An insight into Mike Clement of the RIB

By Liz Whelan

8 Dec 2021

An insight into Mike Clement of the RIBMike Clement

“I might not be the most popular person around, but I’m not going to hold back when it comes to suggesting that there might be a better way or a different way of doing things.”
Those are the words of Mike Clement, who was appointed Chief Executive of the newly established Racing Integrity Board (RIB) on 1 July 2021.
Section 42 of the Racing Industry Act 2020 created the RIB, a new integrity body which is wholly independent from the codes, to replace the Racing Integrity Unit (RIU) and the Judicial Control Authority (JCA).
Section 44 of the Act outlines the RIB’s core powers and functions, which include:
• Compliance with/enforcement of racing rules and regulations;
• Prohibited substances testing for animals and people;
• Raceday vet services and monitoring racing code animal welfare policies and initiatives; and
• Adjudicative services.
The past five months have been a period of change in New Zealand racing’s integrity functions, and the man charged with overseeing it all is Clement, a man who enjoys watching Trackside and going to the races, as well as gardening, reading, keeping fit, and spending time with his wife and two adult daughters.
Clement grew up in rural mid-Canterbury. His father was a keen racing follower, and Clement himself spent two weeks working as a reinsman before deciding it wasn’t for him. Next, he paid a visit to a recruiting officer contact in the police and he applied for the force.
“The next thing I know, I’m in the police having just turned 18, without much of a plan to be honest,” he remembers.
“You don’t really know what you’re getting yourself into that young. But I went with the flow – I trained for a year in Trentham, and then returned to Canterbury and worked there for 26 years.”
After 42 years in the force, including five and a half years as Deputy Commissioner between 2014 and 2020, Clement retired.
“I think the famous line was that I didn’t have a plan after I retired! But when this opportunity at the RIB came along, I thought I’d give it a go and see if this is something I can put my skills to and then I can learn from others in the organisation and the industry as well.”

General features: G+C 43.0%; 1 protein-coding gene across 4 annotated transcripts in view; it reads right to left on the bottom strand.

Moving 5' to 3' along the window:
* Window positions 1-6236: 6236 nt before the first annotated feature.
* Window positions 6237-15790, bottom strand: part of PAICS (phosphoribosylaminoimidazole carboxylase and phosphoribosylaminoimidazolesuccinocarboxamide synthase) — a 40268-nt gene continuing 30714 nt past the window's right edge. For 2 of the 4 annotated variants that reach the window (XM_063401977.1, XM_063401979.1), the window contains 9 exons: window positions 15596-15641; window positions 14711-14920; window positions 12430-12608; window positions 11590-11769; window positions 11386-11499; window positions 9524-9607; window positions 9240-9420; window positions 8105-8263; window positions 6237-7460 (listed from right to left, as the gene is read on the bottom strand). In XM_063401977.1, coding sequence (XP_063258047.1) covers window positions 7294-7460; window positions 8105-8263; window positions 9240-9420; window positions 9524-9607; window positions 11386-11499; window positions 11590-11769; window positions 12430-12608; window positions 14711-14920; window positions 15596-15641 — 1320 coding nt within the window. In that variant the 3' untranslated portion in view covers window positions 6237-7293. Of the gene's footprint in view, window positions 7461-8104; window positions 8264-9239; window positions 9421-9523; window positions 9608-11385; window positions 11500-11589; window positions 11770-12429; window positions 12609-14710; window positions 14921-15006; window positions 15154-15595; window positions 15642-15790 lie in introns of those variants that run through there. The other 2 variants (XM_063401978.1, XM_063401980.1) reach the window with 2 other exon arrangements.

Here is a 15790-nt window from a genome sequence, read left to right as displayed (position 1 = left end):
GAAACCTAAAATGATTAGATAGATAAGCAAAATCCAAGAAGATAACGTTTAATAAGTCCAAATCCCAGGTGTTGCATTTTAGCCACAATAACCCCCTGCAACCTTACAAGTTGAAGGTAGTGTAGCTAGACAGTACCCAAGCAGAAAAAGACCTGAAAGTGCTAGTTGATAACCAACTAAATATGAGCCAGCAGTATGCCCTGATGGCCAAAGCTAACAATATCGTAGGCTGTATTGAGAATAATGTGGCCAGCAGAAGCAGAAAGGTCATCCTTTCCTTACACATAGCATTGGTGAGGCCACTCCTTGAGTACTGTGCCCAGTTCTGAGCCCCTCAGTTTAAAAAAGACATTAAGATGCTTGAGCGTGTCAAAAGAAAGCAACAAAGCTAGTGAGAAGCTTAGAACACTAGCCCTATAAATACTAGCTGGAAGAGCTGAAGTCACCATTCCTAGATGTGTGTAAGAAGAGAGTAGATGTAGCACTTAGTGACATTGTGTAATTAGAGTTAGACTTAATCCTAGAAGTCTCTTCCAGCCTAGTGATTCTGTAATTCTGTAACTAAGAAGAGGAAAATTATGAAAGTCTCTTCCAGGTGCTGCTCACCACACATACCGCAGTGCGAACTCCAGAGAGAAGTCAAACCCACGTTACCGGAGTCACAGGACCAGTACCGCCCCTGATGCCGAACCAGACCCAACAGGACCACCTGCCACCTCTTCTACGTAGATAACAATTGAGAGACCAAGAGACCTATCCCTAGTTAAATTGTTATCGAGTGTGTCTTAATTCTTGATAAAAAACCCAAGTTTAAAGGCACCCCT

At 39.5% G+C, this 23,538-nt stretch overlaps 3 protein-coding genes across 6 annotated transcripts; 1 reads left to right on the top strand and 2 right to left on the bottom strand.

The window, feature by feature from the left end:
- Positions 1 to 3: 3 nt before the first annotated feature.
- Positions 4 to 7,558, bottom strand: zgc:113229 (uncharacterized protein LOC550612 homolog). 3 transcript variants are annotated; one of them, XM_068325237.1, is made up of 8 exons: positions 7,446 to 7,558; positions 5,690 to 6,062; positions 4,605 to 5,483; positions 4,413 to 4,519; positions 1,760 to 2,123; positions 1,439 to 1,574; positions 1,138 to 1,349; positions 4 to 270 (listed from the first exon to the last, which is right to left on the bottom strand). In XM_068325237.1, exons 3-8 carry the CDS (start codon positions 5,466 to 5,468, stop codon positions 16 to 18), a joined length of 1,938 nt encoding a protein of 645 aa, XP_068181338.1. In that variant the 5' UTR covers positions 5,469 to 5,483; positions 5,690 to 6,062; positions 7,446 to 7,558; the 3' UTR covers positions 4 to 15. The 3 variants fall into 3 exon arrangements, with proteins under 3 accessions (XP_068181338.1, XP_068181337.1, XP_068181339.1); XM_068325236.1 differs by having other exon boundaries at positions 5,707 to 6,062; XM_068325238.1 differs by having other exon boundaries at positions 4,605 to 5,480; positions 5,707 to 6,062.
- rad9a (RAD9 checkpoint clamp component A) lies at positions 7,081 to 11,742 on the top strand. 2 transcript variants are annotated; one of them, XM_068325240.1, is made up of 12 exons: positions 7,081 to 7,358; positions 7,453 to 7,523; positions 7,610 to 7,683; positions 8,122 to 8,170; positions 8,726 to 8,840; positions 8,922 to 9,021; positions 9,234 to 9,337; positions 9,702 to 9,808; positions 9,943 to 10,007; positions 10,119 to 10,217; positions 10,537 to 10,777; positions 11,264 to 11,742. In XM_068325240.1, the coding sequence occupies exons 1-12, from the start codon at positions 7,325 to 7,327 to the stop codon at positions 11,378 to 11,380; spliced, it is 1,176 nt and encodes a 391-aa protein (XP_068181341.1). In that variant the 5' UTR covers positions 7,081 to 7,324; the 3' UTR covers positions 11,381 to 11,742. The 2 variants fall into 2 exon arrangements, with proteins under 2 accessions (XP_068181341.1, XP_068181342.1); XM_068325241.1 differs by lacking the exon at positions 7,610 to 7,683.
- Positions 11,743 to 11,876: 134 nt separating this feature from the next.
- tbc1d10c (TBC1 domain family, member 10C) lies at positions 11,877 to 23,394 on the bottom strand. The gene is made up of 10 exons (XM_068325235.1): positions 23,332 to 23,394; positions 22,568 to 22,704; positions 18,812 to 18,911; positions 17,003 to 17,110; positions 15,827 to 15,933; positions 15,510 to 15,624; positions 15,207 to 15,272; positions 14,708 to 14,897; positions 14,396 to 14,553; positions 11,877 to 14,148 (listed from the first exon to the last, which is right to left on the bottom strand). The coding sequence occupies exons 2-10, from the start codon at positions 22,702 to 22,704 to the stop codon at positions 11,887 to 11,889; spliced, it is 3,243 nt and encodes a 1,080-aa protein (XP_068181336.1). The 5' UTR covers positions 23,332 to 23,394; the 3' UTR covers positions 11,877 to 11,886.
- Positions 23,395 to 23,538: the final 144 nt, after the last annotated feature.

Clement acknowledges that what lies ahead is an ambitious change programme for the RIB, particularly around the animal welfare mandate which now lies with the organisation.
“A big part of my day is sitting across the changes of the RIB function, while at the same time, trying to maintain an operational focus on what’s going on within the racing industry.
“When I speak to the codes’ chief executives and the layer below them, they all talk about the necessity for a robust, efficient and contemporary integrity function. But that also means change for people in the industry. We have to be consistent with the way the rules are applied, and we also have to test whether the rules are fit for purpose, particularly around the animal welfare side of things.
“If rules need to change, rules need to change, and we’ll be quite firm in our thinking around that.”
A hot topic of conversation lately has been the whip rule. Some industry participants consider that enforcement of this rule has been too heavy-handed and has resulted in an influx of jockey suspensions and as a corollary, an increasing lack of available jockeys on raceday.
Clement is firm about the RIB’s approach to the rule.
“I’ve made it very clear to our people that the rules exist for a reason. They were created by the codes and our job is to enforce them, and to the extent that we can be consistent and predictable about how we do that, then we should.
“When the latest iteration of whip rules came in, I made it very clear that I was very interested in how we were applying those rules. As you would predict, there was a significant number of infringements issued. But it’s our job to set the tone on behalf of the codes who have made the rules very clear.
“The RIB’s part in this equation is to enforce those rules for the betterment of racing and the continuation of the confidence that people have in the social licence for racing.